Ingredient Watch:
Three Ways with Kori-Tofu

With traditional Japanese kori-tofu making its European debut earlier this month, we spotlight three innovative dish ideas for the sponge-like, freeze-dried tofu ingredient
Kori Tofu
Ingredient Watch: Kori-Tofu

What is Kori-Tofu, and why are we talking about it?

Kori-tofu (or koya-dofu) is, effectively, freeze-dried tofu. A traditional Japanese pantry staple with strong links with Shojin cuisine, legend has it that kori-tofu was ‘discovered’ by a Buddist monk around 800 years ago when he accidentally left tofu outside on a cold winter day.

Said to have a fluffy texture due to slow freezing processes used by manufacturers, kori-tofu was showcased in Europe for the first time earlier this month, during an event at the Netherlands’ “Food Valley” hub, with applications said to be broad and varied.

For example, kori-tofu, which is high in protein, could be used as part of gluten-free cake recipes or high protein cookies; can be mashed into a paste to spread on bread; sliced thinly and fried in oil to make fries; or used as part of salads.

As the plant-based market diversifies, reacting to increasing demand for new nutritional and functional options, coupled with broadening free-from horizons and the overarching healthy eating boom; it’s worth running the rule over emerging ingredients such as kori-tofu, especially considering it’s inherent versatility.
Ingredient Watch: Kori-Tofu

What are some Kori-Tofu dish examples?

Vegetarian Chirash

First up is a chirashi (which literally means 'scatted sushi') – a traditional style of Japanese sushi commonly served at parties. This rendition, by US-based vegan chef @kyotochef, contains dried shiitake, kikurage mushrooms and kori-tofu cooked in a shiitake dashi with soy and mirin, served on a bed of brown rice with sushi vinegar and sake.

Incidentally, earlier this week, @kyotochef showcased a Moringa Amazake Cake – with amazake very much on our radar as an ingredient to watch.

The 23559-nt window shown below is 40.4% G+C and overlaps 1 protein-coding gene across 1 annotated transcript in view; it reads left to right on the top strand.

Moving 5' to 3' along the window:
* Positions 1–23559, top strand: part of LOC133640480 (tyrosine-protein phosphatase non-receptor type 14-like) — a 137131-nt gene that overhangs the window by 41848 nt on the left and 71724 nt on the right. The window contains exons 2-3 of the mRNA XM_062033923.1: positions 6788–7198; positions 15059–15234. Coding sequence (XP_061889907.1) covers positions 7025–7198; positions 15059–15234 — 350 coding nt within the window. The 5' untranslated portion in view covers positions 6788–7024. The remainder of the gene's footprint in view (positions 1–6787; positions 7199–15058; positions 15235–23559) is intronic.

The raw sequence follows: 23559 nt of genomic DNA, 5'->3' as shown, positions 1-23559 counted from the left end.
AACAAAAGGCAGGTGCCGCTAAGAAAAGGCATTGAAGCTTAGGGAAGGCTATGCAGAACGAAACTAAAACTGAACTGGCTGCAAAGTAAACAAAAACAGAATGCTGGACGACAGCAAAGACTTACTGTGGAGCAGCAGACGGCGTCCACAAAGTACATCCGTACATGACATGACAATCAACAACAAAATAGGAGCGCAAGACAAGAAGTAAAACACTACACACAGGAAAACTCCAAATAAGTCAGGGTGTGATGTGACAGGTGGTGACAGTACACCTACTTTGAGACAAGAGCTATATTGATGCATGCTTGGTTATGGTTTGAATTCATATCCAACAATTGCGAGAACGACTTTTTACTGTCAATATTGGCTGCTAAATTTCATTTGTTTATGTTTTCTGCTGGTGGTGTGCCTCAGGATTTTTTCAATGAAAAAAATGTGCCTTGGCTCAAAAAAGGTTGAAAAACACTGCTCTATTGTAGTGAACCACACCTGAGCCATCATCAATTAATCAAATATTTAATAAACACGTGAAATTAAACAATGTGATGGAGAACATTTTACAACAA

Next is an example of nimino, a Japanese simmered dish with a salty-sweet broth, made by French food writer and blogger, @lutsubo. A nimono generally consists of base ingredients simmered in shiru stock and seasoned with sake, soy sauce, and a small amount of sweetening (often sugar or mirin) until the shiru has been absorbed into the ingredients or evaporated.

@lutsubo used daikon, carrots and kori-tofu, with the latter able to easily absorb broth due to its spongy texture. Due to its mild flavour and spongy texture, it’s been used for centuries as part of soups and broths, which it soaks up, delivering added textures and a bursting sensation when bitten into.
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Natto Pizza with Kori-Tofu

Pizza dough made from kori-tofu – how’s that for innovative? Healthy eating blogger Misuzu’s recipe for this low-carb, gluten-free pizza starts with re-hydrating sliced kori-tofu in a seasoned broth, before squeezing out the liquid and frying them in butter, with the kori-tofu absorbing the lot.

She tops them with natto, another traditional Japanese food, this time made from whole, fermented soybeans. Mixed with soy sauce and egg yolk, the natto is then topped with cheese, with the slices then baked to produce what she says are plump and pizza bread-like. She finishes them with Japanese basil, sesame seeds and red pepper threads.
Kori-Tofu: Our Verdict
  • Kateline Porritt
    Head of Trends, Egg Soldiers
    "We’ve seen tofu take a few different evolutions in the last few years, and with growing adoption of Japanese cuisines and ingredients across the industry, the influence is palpable.

    "Tofu, in any form, is safest for now in dishes rooted in Asian cuisines, but the burgeoning appearance of more regional and diversity of dishes within these cuisines means an opportunity for chefs to be aware of them, become familiar and ultimately adopt the ingredients into their own cooking repertoire.

    "With a magnifying glass on the lengthy ingredients lists of alternative meats, this simple bean curd could garner even more favour."
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